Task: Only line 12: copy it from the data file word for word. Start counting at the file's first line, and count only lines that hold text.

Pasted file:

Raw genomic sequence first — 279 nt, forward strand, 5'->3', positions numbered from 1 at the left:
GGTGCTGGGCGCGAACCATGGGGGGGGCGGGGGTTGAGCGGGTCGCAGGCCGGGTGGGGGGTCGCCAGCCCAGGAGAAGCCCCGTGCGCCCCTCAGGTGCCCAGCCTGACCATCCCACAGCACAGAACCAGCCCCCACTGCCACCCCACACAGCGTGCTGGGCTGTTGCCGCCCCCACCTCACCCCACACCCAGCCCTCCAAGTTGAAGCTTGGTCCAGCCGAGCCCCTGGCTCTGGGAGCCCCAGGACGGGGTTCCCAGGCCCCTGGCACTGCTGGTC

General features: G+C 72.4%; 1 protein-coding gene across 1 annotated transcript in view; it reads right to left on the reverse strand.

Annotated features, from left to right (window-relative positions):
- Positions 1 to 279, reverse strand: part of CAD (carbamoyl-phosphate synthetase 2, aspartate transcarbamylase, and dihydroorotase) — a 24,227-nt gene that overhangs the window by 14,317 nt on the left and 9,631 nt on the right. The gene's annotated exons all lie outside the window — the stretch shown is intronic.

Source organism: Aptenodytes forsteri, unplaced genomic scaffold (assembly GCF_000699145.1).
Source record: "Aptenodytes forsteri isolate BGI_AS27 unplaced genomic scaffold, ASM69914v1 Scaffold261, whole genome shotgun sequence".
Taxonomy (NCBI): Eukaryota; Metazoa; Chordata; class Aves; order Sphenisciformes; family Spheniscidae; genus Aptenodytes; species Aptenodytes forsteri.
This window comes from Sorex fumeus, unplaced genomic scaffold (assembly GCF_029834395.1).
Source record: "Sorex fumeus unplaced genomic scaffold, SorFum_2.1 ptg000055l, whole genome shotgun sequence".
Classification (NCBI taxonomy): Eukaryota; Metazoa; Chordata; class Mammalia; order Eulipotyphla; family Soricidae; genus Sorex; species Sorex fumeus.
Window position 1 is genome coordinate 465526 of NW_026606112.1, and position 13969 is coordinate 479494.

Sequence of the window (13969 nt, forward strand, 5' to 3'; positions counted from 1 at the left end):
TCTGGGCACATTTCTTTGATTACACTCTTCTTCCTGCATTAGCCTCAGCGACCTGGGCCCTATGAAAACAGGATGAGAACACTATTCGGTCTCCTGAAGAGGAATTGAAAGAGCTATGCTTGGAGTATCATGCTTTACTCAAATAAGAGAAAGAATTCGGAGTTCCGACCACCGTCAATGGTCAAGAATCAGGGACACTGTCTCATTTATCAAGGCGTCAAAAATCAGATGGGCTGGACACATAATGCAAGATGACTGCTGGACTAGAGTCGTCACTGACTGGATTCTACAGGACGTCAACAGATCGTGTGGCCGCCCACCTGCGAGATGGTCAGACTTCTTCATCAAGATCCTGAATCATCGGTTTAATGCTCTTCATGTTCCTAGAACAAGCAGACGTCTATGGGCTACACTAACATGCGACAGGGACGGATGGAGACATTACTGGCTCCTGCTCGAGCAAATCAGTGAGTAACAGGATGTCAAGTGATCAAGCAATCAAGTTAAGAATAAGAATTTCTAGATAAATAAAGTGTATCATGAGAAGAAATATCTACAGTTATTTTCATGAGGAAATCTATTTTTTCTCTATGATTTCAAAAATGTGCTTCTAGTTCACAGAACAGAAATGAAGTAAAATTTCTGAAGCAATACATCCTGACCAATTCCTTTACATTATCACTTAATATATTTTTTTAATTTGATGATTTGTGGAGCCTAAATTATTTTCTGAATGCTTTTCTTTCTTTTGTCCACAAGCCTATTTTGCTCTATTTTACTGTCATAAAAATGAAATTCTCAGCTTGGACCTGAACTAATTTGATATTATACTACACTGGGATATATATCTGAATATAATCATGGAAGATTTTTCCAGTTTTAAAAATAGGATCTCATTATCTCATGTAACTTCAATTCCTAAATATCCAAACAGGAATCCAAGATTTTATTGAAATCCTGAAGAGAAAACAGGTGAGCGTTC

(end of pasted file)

Window position 1 is genome coordinate 465526 of NW_026606112.1, and position 13969 is coordinate 479494.